Cablegate: Response to Usitc Request for Information

This record is a partial extract of the original cable. The full text of the original cable is not available.




E.O. 12958: N/A

REF: A. STATE 137500


1. The following replies to USITC request for information
relating to its study on U.S.-Sub-Saharan African Trade and

2. Since the inauguration of the Transitional Government in
July 2003, the DRC has made progress in moving from a war to
a peace economy in most of the country. Government control is
being slowly extended to former rebel controlled provinces
and tax receipts are increasing. Although politically
difficult, some reforms are taking place. Fiscal and monetary
discipline are largely maintained. The exchange rate has
remained stable in both the formal and informal market over
the past year and inflation has dropped to single digits.
Many challenges remain: Political reintegration of the Kivus
and parts of Oriental Province into Kinshasa's control as
well as preparations for elections are priorities for the
international community. The remainder of paragraph 2 follows
the same format as paragraph 5 in Ref A.

A. From 2003 to present, there have been no major changes in
DRC economic, trade or investment policies. In 2002,
legislation drafted in concert with the World Bank was
approved by the GDRC and provided new Mining, Forestry, Labor
and Investment Codes. Implementation of these laws is done on
a case-by-case basis as businesses bring questions and
disputes to the government. The sole U.S. policy with
potential to directly impact the DRC is AGOA III. Although
the DRC is AGOA eligible for all but the textile provisions,
local knowledge of AGOA is limited. The majority of exports
to the U.S. under AGOA consist of petroleum.

B. The DRC is a member of EMAC, COMESA and SADC. There have
been no major developments affecting the DRC within these

C. Although the World Bank has begun to apply its Private
Sector Development Plan for the DRC, the restructuring of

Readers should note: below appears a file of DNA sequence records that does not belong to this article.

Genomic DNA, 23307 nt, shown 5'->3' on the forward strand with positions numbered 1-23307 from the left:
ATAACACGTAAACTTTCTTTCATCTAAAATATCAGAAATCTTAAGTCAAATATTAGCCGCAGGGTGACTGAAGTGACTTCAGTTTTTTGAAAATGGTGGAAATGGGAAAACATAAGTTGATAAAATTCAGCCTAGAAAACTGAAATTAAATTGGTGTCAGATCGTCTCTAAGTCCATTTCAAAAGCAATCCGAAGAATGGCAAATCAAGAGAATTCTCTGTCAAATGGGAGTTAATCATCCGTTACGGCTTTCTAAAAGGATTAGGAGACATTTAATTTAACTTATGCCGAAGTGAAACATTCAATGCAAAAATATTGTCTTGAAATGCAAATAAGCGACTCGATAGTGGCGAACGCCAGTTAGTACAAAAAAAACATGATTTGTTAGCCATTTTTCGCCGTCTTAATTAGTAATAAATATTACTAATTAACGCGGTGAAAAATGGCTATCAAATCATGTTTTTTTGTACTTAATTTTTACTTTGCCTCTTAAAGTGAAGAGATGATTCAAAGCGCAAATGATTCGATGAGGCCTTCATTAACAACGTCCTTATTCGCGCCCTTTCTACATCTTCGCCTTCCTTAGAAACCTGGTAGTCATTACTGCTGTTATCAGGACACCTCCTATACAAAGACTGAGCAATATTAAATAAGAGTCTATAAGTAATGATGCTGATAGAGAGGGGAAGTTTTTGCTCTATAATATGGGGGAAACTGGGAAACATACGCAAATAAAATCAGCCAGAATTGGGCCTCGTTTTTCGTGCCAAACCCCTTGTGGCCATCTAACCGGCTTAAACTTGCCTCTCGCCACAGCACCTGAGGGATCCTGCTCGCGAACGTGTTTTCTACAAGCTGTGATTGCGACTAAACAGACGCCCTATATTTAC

state-owned enterprises is moving very slowly. No
privatization plans have begun in earnest. Political
difficulties frustrate progress on privatization. State-owned
enterprises are considered by many Congolese to be the
patrimony of the country. Privatization, especially sale to
foreign corporations, is widely viewed in a negative light.
Futhermore, state-owned enterprises are historically a source
of income for government officials. Loss of direct access to
these resources is not very palatable, and the GDRC continues
to try to hold onto its parastatals for as long as possible.

D. Post is unaware of any AGOA related investments or
non-traditional export developments. Government reform
efforts have included proposing anti-corruption and
anti-money laundering legislation. Port security and customs
clearance procedures have been improved over the last few
months. The process for granting mining concessions has also
been improved through the installation of the World Bank
designed Cadastre Minier - Mining Concessions Authority (Ref
B). On the initiative of the Belgian government, discussions
have begun on reactivating the Great Lakes Economic
Community. This is still in a very nascent stage.

E. Economic Counselor accompanied a team from the Corporate
Council on Africa on an AGOA sensitization tour of the DRC
during October 2003. Most major cities were covered. The
presentation was well received by local business communities.
This tour, and AGOA in general, also grabbed the high-level
attention in the GDRC, including that of President Kabila and
of one of his advisors. The new Foreign Minister has also
expressed interest in AGOA directly to the Ambassador.
However, a funamental misunderstanding still remains among
many Congolese who believe that AGOA is a bilateral aid
program, rather than an investment and export incentive

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